"Paralysis was instant."

For the next five months, a rehabilitation unit at a Winnipeg hospital became Yvette’s home. While her friends were getting driver’s licenses, she was learning how to navigate life in a wheelchair.

Yet her steady spirit and resilience fuelled her during such a scary, uncertain time. That, and the comfort of community she found bunking with a handful of youth facing similar health challenges.

“It was like our little gang,” Yvette smiled. “We helped each other out and encouraged each other—and so right away, I knew I wasn’t alone. I had peers who were in the exact same situation as me.”

Another lifeline was the kindness and care she found in Spinal Cord Injury Manitoba, a donor-supported agency helping Manitobans living with spinal cord injury for over 75 years.

“They came to my hospital bedside almost right away,” shared Yvette. Gratefully, she built a relationship with the Spinal Cord Injury Manitoba counselor who worked directly from Yvette’s hospital ward.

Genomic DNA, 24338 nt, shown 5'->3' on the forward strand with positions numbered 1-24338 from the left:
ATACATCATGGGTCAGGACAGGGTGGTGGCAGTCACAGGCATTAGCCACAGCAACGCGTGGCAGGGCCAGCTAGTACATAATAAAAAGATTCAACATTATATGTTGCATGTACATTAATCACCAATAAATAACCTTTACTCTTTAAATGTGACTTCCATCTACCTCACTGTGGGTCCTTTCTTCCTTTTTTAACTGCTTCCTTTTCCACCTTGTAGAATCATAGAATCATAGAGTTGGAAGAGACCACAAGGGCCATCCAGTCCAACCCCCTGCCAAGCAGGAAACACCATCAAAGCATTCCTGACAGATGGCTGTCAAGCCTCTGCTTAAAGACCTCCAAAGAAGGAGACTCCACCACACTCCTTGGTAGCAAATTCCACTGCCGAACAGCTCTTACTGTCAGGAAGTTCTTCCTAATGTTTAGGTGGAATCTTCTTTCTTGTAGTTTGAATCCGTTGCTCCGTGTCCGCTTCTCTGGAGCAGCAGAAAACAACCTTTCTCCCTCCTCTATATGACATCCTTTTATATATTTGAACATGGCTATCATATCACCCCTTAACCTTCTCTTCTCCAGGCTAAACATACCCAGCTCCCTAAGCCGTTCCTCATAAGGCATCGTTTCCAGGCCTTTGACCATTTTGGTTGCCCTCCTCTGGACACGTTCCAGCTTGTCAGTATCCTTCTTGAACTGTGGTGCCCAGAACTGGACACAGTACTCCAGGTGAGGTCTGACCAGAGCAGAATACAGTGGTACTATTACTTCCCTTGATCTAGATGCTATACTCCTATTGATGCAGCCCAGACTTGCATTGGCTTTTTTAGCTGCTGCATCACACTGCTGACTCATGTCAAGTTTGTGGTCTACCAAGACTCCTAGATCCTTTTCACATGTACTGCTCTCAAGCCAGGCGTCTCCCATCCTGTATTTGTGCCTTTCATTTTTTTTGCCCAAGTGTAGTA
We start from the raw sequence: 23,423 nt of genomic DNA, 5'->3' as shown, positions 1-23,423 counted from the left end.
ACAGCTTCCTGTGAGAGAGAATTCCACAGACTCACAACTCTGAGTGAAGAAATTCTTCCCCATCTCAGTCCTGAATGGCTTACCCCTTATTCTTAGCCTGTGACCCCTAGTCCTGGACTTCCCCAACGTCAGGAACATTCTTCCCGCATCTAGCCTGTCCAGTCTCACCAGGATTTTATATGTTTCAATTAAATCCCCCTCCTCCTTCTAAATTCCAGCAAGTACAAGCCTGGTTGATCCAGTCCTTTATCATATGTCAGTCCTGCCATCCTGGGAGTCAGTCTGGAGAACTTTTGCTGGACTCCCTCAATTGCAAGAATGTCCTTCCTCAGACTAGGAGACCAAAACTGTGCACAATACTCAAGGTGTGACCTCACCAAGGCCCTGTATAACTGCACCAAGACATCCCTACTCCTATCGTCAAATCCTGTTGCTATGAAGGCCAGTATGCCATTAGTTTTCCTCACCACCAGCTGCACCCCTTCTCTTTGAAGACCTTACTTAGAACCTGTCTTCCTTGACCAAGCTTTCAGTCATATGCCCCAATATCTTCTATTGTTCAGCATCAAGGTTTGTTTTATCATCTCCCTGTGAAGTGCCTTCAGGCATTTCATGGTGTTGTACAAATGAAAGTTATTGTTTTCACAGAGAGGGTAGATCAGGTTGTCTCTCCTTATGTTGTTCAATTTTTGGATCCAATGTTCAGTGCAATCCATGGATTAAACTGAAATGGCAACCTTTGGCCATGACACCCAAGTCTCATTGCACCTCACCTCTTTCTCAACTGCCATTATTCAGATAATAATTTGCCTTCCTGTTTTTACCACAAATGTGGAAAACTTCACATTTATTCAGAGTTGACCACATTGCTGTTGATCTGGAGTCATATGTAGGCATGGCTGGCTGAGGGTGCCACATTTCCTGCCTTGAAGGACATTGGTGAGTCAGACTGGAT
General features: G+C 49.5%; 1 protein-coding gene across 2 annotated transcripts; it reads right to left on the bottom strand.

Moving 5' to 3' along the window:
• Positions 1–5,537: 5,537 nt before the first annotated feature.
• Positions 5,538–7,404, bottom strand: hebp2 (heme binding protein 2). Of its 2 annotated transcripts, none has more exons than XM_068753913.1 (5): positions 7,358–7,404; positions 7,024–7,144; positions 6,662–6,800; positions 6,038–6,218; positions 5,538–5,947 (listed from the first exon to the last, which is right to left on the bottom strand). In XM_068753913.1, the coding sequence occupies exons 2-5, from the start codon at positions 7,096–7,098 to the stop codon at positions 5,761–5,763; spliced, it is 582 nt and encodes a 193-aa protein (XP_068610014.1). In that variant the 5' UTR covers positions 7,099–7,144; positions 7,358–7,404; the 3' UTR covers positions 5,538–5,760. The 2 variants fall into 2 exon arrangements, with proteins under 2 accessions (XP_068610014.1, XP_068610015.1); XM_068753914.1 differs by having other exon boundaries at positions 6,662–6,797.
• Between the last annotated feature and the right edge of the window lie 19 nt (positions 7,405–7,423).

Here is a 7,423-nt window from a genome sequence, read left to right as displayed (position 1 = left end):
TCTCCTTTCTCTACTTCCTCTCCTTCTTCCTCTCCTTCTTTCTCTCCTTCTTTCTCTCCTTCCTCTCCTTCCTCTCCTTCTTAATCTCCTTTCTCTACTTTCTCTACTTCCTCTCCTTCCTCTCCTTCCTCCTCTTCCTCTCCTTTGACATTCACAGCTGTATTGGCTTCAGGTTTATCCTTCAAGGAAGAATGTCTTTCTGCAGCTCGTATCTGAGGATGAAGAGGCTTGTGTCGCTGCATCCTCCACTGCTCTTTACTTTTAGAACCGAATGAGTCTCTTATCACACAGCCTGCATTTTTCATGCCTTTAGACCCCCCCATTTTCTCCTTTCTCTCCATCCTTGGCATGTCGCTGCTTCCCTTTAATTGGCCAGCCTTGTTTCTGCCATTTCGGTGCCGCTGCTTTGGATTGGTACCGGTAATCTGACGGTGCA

“I’d have daily contact with that person—and then, I could feel safe and confident enough to confide in them.”

From teaching her how to drive a car to wrapping a compassionate community of peers around her, Spinal Cord Injury Manitoba helped guide Yvette in her new way of living.

“What I appreciate most about Spinal Cord Injury Manitoba is the fact that it’ll teach you things you won’t necessarily learn in rehab, things that are very practical that you use day-to-day,” shared Yvette.

Every milestone Id go through in my life, Spinal Cord Injury Manitoba was there in the background making me look good.

“I think Yvette probably sees herself as a woman who is just living her life,” said Laurence Haien from Spinal Cord Injury Manitoba. “[People] see her as a caring, talented, dedicated person who has committed to living a full life and happens to be doing so with a spinal cord injury.”